By Earl Ofari Hutchinson
When repeatedly asked about the existence of gangs in the Los Angeles County Sheriff’s Department, Sheriff Alex Villanueva has been vague, non-committal, insulting, in denial, or claimed that deputy gang members have all quit, retired or been purged.
Two facts are beyond dispute. The first is that deputy gangs did — and still do — exist. The second is that they have been around for a long time.
First their existence. A parade of former sheriff’s deputies and officials have publicly said under sworn testimony that the gang cliques within the department do exist. A Rand study in September 2021 re-confirmed their existence.
It credited sheriff’s officials with at least addressing the problem and taking some steps to eliminate them. But it also blasted the department for not being clear, firm and initiating a strong policy to eliminate them.
The recent testimony of former sheriff’s officials backed up this contention, even naming one of the gang cliques. Villanueva scorched the Rand study as inaccurate. He claimed that the gang clique members are long gone from the department. The testimony from ex-officials belies this claim.
The second undeniable fact is gang cliques within the department have been around a long time. Successive sheriff’s officials have not only known about their existence and tacitly condoned them, some have been members of gang cliques.
They have sported gang tattoos, flashed signs and other gang clique trappings. The names they dubbed themselves hardly are harmless choir member fraternal stuff — the Banditos, the Grim Reapers, the Spartans, the Cavemen, the Jumpout Boys, and the Regulators. The names sound like a cross between the Mafia, a frontier armed posse and street thug gang monikers.
Villanueva is hardly the first county sheriff to grapple with the gang clique problem. Former Sheriffs Lee Baca and Jim McDonnell were repeatedly hit with the charge that their department was rife with incendiary and quasi vigilante type gangs. They were repeatedly blasted for not cracking down on them and eliminating them.
But Villanueva is a special case. He was elected with the overwhelming support of the sheriff’s deputies’ union. It backs him with gusto for a good reason. He promised to be a tough cop’s cop and go to bat whenever and wherever there is any inference of wrongdoing by deputies.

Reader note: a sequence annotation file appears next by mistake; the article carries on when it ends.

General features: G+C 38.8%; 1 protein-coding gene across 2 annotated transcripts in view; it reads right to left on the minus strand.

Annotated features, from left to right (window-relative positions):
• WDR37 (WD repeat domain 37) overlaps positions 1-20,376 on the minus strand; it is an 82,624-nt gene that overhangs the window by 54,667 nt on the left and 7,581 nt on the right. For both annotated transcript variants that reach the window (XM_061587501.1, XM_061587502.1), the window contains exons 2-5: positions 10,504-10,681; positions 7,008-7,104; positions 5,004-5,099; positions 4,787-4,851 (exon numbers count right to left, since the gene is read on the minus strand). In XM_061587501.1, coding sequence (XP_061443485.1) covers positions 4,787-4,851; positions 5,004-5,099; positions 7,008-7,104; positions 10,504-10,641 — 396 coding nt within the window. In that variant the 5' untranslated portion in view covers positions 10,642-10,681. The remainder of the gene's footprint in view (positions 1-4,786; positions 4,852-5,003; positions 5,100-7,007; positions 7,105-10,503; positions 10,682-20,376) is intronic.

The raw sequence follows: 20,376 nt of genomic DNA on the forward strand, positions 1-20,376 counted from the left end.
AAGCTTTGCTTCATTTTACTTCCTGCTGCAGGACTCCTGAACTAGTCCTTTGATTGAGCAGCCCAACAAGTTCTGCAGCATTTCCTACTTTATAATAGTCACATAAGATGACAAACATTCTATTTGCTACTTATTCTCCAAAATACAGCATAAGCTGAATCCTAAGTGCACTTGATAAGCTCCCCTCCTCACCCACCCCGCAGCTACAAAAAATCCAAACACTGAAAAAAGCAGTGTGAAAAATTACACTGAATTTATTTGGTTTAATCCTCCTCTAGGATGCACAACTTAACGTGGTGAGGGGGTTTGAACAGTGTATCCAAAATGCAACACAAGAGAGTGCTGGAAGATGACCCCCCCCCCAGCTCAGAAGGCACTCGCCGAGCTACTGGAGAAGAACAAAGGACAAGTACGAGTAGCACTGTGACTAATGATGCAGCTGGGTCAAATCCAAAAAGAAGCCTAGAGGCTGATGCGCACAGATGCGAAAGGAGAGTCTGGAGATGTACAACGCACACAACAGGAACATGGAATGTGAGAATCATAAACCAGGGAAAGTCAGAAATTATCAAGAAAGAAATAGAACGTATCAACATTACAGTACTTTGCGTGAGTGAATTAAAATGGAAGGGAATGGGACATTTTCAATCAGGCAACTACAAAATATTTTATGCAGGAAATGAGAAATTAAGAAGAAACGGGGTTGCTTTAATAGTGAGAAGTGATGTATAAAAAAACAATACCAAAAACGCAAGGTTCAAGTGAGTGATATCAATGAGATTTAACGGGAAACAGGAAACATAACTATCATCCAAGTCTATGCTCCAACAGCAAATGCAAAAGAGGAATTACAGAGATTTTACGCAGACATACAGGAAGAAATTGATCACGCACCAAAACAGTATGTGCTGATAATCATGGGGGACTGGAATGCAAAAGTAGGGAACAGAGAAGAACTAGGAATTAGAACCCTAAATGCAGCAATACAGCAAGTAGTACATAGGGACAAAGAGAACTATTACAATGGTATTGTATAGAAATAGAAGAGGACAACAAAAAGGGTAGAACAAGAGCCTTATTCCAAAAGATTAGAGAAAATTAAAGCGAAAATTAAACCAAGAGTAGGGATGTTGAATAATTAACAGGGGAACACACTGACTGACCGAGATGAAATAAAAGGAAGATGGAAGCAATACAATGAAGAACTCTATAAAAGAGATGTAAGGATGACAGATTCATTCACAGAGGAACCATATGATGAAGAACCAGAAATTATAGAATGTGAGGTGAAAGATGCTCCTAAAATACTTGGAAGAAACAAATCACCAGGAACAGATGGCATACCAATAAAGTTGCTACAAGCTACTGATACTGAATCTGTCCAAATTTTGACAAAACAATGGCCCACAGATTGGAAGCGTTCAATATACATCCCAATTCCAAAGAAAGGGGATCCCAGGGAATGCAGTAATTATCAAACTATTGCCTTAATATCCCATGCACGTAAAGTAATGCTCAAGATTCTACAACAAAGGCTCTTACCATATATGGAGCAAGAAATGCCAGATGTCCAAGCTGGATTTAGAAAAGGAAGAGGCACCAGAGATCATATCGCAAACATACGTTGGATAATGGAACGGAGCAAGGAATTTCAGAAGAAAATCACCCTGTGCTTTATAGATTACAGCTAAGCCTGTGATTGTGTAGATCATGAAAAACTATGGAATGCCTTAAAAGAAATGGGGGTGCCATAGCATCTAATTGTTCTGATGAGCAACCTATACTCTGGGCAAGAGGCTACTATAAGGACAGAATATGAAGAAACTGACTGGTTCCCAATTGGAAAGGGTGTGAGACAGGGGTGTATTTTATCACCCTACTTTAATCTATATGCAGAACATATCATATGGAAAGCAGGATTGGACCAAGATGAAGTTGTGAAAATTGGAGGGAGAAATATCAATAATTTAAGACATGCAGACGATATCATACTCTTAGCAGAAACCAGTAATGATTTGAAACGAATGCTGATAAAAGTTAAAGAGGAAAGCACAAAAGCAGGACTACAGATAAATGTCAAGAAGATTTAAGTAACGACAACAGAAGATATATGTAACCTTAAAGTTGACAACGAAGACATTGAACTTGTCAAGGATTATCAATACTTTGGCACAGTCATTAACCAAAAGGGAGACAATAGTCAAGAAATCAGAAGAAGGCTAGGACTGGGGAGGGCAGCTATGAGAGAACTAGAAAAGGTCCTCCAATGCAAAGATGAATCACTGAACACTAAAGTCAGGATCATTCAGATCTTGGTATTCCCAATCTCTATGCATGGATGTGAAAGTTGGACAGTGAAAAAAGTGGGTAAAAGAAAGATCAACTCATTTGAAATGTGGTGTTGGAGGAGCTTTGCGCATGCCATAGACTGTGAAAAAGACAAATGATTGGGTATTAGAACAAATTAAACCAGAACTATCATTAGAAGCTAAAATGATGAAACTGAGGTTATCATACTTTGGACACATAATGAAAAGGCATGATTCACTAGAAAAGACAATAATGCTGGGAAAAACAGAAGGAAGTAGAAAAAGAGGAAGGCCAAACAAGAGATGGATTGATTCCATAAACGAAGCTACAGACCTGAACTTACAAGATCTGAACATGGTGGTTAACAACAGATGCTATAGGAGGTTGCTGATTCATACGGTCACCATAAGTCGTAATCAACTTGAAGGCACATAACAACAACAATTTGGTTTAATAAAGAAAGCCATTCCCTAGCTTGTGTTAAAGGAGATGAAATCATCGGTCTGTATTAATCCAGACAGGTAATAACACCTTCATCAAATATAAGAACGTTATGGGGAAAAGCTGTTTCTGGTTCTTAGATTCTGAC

He has repeatedly been under fire from civil rights activists and county supervisors for a lack of transparency and accountability with deputy-involved shootings.
Villanueva is just the latest, though by far the worst, sheriff to slap a cloak of invisibility and invincibility over the actions of the sheriff’s department when it comes to transparency and accountability.
The gang clique plague is especially galling given that some deputies at some stations sport tattoos that look suspiciously like, take your pick: gang, white supremacist or violence promos. This was dramatically confirmed in testimony from a top sheriff’s official who admitted that he and another top-ranking sheriff’s official sported their gang clique tattoo.
It’s only a short step from deputies in gang cliques to engage in racial profiling, harassment and using excessive force against citizens. The victims almost always are young African-American and Hispanic males.
It’s also a short step from gang clique deputies to lying and shading testimony in criminal cases. There has been a lot of that.
There is a database of deputies who have testified in criminal cases and their testimony is suspect, to say the least. Former Sheriff McDonnell tried to turn over the names of the officers who give tainted testimony but was blocked. He also promised to rein in the high number of excessive force actions by sheriff’s deputies, almost all unpunished. He didn’t get the chance.
We got Villanueva instead who, after taking over, strongly hinted that cracking down on officers who overuse deadly force would not be the priority on his watch.
Tackling this problem means immediate and vigorous implementation of reform recommendations such as a fully empowered independent civilian oversight commission, getting rid of deputies who brutalize prisoners at the jails and administrators who look the other way, total transparency and accountability on the reform process. And most importantly, eliminating gang cliques within the department.
Judging from Villanueva’s dig-his-heels-in-the-sand attitude toward sheriff’s gang cliques, there is no hope that he will take firm action to get rid of them and the hazard they pose. Action on this must be taken out of his hands. I and other civil rights leaders have called for a full sale investigation and action by the U.S. Justice Department on the department’s gang problem.
A full-scale federal probe will send the strong message that when law enforcement officers sink to the despicable level of gang thuggery they present a clear and present danger to public safety. They present one more hazard.
They betray their sworn oath to be fair and impartial in the enforcement of the law. One can hardly expect that from a gang member, particularly one with a badge and a gun.
Earl Ofari Hutchinson is an author and political analyst. His forthcoming book is “The Midterms: Why They Are So Important and So Ignored” (Middle Passage Press). He also is the host of the weekly Earl Ofari Hutchinson Show at 9 a.m. Saturday on KPFK 90.7 FM Los Angeles and the Pacifica Network.